May is Lyme Disease Awareness Month, so why am I writing this now? Although the deer ticks can be active even in winter, as the weather warms, more ticks start moving from the larval stage to the nymph stage. The nymph of the deer tick may be more likely to transmit Lyme disease. These things are tiny. The picture above is a nymph deer tick, and represents just how small they are. You might not ever see these things coming, or going.
The CDC now acknowledges that ticks carrying Lyme disease have been confirmed in at least half of all US counties. While we often think we're safe here in the Pacific Northwest, Lyme disease is not just an 'East Coast thing.' Confirmed Lyme disease cases in humans and animals have been reported all over Oregon, as far west as the Astoria peninsula. As Oregonians, we love our outdoor life, and camping season has already started, the weather has been increasingly great for hiking. I don't want you to panic, but I do want you to stay safe and take good care of yourself and your loved ones, including your four-legged family members.
What you can do
First, avoid being bitten if possible. Ticks like to crawl up, rather than dropping down from above. Keep your feet and ankles covered with shoes and white socks that go beyond the ankle. As non-fashionable as it is, tuck your pants into your socks. Walk in the middle of the trail. Also, you may have ticks in your yard, as we have a high population of deer living in many of our communities. Prevent tick bites in your yard by keeping the grass cut, and foliage well maintained.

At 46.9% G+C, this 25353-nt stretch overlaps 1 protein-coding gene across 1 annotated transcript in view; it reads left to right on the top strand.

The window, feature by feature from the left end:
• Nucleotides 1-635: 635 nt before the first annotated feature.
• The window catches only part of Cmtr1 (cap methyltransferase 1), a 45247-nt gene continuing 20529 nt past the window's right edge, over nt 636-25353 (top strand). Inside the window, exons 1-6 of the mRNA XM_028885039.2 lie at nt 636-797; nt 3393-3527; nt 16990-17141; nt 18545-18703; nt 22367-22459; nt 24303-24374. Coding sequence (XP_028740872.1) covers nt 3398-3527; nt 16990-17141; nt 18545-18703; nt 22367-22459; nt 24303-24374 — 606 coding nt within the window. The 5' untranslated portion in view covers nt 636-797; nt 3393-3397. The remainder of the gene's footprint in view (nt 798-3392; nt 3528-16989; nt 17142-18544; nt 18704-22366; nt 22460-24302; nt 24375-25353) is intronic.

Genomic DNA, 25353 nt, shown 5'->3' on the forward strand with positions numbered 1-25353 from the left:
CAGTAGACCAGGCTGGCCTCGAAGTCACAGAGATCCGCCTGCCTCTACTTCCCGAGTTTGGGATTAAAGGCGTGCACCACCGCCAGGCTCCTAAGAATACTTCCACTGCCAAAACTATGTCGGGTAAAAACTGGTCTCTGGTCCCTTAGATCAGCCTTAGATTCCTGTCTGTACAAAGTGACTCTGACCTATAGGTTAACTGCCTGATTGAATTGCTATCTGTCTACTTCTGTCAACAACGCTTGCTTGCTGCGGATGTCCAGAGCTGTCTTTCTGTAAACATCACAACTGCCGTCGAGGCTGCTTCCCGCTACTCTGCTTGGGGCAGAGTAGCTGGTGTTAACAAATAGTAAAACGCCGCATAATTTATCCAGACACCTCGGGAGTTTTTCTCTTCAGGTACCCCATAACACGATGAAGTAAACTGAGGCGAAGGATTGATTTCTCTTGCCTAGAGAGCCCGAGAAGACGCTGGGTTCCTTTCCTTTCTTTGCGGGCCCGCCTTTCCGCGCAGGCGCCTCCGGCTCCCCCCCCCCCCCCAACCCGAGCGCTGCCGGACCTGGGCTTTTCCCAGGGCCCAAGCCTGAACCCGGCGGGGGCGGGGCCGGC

Consider a repellent. A regular flea and tick preventive may be the best way to go for your pet. The CDC recommends DEET and permethrin, and there is clothing with the permethrin embedded in the fabric, so you don't have to apply it directly to the skin. There are other, more natural options that appear to be effective according to the EPA, including products with lemon oil and eucalyptus. Brand names include Citrapel Lotion Insect Repellent, First Bite 6 Hour, Repel Essential Insect Repellent Lotion or Pump Spray, and In2Care Bug Shield.
Next, check yourself, each other and your pets for ticks. Keep in mind how small these things are, about the size of a poppy seed. Removing any ticks as soon as possible is important to prevent Lyme. The less time a tick is attached and feeding, the lower the risk of Lyme or other disease transmission.
Then remove the tick as carefully as possible. Do not try to burn or suffocate the tick in an attempt to get it to let go. The best way to get the tick to detach is to use small, pointed tweezers at the forefront of the body behind the head, and pull with steady, gentle pressure. You want to avoid squeezing near the back, as that may push any potential germs from the tick into its saliva and into you. Don't worry if the mouth parts stay embedded, as long as the head is removed.
Finally, save the tick and have it sent for testing as soon as possible. If the tick is free of Lyme or other infections, there's no need to worry. Not all ticks carry Lyme disease. If you start to develop any symptoms of Lyme, like a bulls-eye rash, stiff neck, severe headache, Bell's palsy, fever, joint pain, or flu like symptoms, consult a Lyme literate physician as soon as possible.
While I have success in treating Lyme disease at any stage, it is much easier and generally very successfully treated in the earliest stages. Many physicians in the area still are under the misconception that Lyme isn't really present in the PNW, however I see many patients with positive Lyme tests after only local exposures.
April is Stress Awareness Month, so in the next blog, I'll be talking more about ways to tame your stress, and why it's important to do so! More on Lyme coming in May.